About this book
Interest in structures with nanometer-length features has significantly increased as experimental techniques for their fabrication have become possible. The study of phenomena in this area is termed nanoscience, and is a research focus of chemists, pure and applied physics, electrical engineers, and others. The reason for such a focus is the wide range of novel effects that exist at this scale, both of fundamental and practical interest, which often arise from the interaction between metallic nanostructures and light, and range from large electromagnetic field enhancements to extraordinary optical transmission of light through arrays of subwavelength holes.
This dissertation is aimed at addressing some of the most fundamental and outstanding questions in nanoscience from a theoretical and computational perspective, specifically:
· At the single nanoparticle level, how well do experimental and classical electrodynamics agree?
· What is the detailed relationship between optical response and nanoparticle morphology, composition, and environment?
· Does an optimal nanostructure exist for generating large electromagnetic field enhancements, and is there a fundamental limit to this?
· Can nanostructures be used to control light, such as confining it, or causing fundamentally different scattering phenomena to interact, such as electromagnetic surface modes and diffraction effects?
· Is it possible to calculate quantum effects using classical electrodynamics, and if so, how do they affect optical properties?
- Book Title Topics in Theoretical and Computational Nanoscience
- Book Subtitle From Controlling Light at the Nanoscale to Calculating Quantum Effects with Classical Electrodynamics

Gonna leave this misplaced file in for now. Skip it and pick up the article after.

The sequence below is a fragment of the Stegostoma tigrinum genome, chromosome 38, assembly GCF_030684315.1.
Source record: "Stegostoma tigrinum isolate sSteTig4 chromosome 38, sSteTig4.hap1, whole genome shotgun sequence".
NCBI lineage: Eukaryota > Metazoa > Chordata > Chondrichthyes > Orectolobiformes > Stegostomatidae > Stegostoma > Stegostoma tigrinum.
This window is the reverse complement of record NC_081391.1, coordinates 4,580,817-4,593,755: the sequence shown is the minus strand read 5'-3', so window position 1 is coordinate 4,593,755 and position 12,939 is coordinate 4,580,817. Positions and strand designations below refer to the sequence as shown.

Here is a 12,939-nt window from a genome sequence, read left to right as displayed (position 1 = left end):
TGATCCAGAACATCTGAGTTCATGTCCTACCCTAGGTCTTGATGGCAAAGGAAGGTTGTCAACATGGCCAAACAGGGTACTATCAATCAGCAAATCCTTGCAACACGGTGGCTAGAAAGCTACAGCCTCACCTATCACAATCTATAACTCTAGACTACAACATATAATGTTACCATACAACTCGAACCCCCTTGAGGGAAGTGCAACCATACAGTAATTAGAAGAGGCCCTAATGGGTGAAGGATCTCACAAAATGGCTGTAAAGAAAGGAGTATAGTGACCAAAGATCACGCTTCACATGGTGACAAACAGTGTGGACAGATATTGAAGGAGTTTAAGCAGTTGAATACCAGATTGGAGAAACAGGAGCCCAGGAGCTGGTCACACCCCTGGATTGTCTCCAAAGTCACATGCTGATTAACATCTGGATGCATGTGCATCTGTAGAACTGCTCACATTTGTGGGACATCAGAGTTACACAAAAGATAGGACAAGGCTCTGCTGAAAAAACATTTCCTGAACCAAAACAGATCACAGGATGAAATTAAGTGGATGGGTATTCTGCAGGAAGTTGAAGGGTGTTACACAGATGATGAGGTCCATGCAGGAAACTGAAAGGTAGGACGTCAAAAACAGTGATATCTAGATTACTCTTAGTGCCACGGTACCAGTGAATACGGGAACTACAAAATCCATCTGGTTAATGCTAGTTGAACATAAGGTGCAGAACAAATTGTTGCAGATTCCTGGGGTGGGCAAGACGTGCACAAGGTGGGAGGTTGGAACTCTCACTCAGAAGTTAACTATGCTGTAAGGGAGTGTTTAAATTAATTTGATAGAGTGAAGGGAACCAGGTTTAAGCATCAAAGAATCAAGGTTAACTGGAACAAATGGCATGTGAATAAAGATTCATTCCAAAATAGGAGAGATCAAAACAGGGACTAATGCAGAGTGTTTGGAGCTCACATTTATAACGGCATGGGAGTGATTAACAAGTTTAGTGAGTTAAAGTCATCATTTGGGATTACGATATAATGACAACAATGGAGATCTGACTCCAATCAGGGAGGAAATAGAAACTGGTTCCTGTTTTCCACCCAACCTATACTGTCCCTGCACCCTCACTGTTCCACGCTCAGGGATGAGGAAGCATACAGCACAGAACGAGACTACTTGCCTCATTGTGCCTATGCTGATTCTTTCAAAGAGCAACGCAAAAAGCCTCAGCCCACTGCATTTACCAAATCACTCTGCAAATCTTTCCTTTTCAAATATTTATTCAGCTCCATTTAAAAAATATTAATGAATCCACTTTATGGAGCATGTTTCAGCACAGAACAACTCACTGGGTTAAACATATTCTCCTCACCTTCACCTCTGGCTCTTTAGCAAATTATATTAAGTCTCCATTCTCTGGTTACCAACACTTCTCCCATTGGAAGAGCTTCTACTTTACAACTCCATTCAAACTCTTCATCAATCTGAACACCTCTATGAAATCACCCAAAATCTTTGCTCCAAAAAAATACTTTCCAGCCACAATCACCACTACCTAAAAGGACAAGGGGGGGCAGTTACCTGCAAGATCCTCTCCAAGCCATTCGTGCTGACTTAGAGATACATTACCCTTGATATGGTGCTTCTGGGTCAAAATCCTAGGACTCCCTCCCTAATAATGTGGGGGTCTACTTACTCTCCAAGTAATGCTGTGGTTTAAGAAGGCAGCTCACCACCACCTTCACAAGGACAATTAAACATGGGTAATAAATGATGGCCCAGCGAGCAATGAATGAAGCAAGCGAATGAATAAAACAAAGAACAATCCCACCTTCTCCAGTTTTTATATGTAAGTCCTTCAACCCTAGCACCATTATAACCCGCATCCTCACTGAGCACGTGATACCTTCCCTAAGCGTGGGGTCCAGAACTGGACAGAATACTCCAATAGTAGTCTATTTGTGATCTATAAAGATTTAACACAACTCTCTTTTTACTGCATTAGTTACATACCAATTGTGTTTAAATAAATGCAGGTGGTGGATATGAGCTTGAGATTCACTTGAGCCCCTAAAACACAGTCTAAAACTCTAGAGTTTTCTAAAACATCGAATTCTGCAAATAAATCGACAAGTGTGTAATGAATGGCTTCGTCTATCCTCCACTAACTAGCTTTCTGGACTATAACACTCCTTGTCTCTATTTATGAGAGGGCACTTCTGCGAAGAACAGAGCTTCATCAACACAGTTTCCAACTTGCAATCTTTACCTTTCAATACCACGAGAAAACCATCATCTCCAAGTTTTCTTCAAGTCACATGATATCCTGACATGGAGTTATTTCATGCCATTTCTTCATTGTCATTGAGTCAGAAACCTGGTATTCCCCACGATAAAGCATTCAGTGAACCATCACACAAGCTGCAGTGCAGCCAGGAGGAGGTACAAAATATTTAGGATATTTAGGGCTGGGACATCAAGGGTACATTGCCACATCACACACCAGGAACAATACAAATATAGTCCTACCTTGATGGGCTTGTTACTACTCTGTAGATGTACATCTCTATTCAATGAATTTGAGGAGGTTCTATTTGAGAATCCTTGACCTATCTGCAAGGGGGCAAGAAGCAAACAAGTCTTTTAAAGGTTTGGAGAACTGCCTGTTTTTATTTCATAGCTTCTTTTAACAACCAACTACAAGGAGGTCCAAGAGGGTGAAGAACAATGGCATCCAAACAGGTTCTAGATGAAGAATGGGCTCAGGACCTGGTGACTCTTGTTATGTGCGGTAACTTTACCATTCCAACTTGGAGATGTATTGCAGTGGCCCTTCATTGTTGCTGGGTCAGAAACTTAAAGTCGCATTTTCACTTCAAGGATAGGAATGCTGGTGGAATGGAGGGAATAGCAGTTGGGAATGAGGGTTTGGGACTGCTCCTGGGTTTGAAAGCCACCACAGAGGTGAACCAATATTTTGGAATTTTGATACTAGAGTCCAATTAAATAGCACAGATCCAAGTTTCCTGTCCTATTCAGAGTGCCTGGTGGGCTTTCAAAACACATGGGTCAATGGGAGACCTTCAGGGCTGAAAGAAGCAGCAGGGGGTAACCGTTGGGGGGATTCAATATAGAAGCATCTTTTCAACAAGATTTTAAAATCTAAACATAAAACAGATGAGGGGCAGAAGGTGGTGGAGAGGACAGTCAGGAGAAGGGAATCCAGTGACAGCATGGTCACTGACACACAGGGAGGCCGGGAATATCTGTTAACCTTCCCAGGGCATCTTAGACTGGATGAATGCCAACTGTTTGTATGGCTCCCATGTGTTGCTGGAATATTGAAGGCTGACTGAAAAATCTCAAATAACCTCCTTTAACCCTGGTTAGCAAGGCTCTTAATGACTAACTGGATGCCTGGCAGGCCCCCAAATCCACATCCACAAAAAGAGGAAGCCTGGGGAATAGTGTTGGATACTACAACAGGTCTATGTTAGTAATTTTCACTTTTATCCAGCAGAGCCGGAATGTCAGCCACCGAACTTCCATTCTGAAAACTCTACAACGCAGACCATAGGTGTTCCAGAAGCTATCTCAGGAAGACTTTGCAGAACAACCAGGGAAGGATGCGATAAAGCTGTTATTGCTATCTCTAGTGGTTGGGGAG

- Series Title Springer Theses
- DOI https://doi.org/10.1007/978-1-4419-8249-0
- Copyright Information Springer Science+Business Media, LLC 2011
- Publisher Name Springer, New York, NY
- eBook Packages Chemistry and Materials Science Chemistry and Material Science (R0)
- Hardcover ISBN 978-1-4419-8248-3
- Softcover ISBN 978-1-4939-5187-1
- eBook ISBN 978-1-4419-8249-0
- Edition Number 1
- Number of Pages XV, 199
- Number of Illustrations 0 b/w illustrations, 0 illustrations in colour
Theoretical and Computational Chemistry
Theoretical, Mathematical and Computational Physics
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From the reviews:“This book … gives a clear and thorough introduction into problems encountered in computer models of electromagnetic processes in nanometer size media. It also contains the original results of the author’s own research through either his critical analyses of the current state of knowledge in this field or the numerical and theoretical solutions he has obtained. … The book ends with four appendices containing details of applied mathematical and numerical procedures, and the glossary of terms.” (Vladimir Čadež, Zentralblatt MATH, Vol. 1230, 2012)